Second stop of the journey.
You have reached Nova Scotia, the second province in this fabulous run, what a remarkable step! Did you know that 90% of the people never run this long in their lifetime? And YOU, yes, YOU DID IT in such a short time. You rock!
Now that you are here, let’s enjoy the city, shall we?
First of all, you can not miss the largest fiddle in the world, I am sure you won’t because it is enormous.
In 2005 the city presented the world with a ten-ton tribute to folk music and the Celtic community in the province.
The 6-feet fiddle was designed and constructed by Cyril Hearn, and it was named FIDHEAL MHOR A’ CEILIDH or the “Big Fiddle of the Ceilidh.” Ceilidh is a Gaelic word that means “visit.” You are here virtually visiting in your incredible journey across Canada.
Sydney is the capital of Cape Breton Island, and one of its most enjoyable places is the waterfront, where you can have a walk with magnificent views.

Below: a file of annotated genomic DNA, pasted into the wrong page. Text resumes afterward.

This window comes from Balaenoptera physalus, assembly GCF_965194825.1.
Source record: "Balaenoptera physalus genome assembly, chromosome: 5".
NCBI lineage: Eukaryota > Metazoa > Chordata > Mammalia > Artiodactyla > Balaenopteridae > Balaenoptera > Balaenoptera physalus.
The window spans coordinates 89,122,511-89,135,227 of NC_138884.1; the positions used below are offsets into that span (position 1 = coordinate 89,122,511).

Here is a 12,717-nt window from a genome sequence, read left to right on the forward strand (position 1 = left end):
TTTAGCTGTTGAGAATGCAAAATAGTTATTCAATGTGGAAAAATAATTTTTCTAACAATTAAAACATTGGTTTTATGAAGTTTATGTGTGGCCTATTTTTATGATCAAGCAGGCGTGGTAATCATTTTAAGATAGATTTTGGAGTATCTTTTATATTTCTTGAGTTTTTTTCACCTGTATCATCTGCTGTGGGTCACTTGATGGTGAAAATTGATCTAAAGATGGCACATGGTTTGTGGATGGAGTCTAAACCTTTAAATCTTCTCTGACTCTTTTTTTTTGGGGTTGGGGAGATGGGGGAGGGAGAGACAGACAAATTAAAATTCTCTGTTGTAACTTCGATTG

One of the main attractions of the area is the Cabot Trail, which besides being beautiful, is challenging; it takes 5 days to hike. Up for the challenge? It would certainly help you add some kilometers for The Big Canada Run, 298 Kilometers, to be precise.
Sydney is known as the ocean gateway to scenic Cape Breton Island.
Speakers of Canadian Gaelic have their origins in the Highlands and Islands of Scotland. Scottish Gaels were settled in Nova Scotia, commencing in 1773 with the arrival of the Ship Hector and continuing until the 1850s. Gaelic has been spoken since then in Nova Scotia on Cape Breton Island and on the northeastern mainland of the province.
About a 30-minute drive to the southeast of Sydney is the town of Louisbourg and the world-renowned Fortress of Louisbourg. The French fortress was seized not once, but twice, which helped create today’s Canada.
And speaking of Canada, this stop’s badge is one of the most Canadian things: Sorry, meaning The Sorry Badge… sorry.
A very whimsical study conducted by Carrie Barr and Jackie Gillberry, at Queen’s University in Kingston, Ontario, concluded that Canadians say sorry so much for 3 main reasons.
The first one is to raise attention, the second to alleviate an averted problem and the third to apologize, mainly to take accountability for your actions. What can be more empowering than that?
So, sorry this post is over, it’s time to go for a run and rack up the kilometers. Don’t forget to log yours.
Next Stop - Halifax, Nova Scotia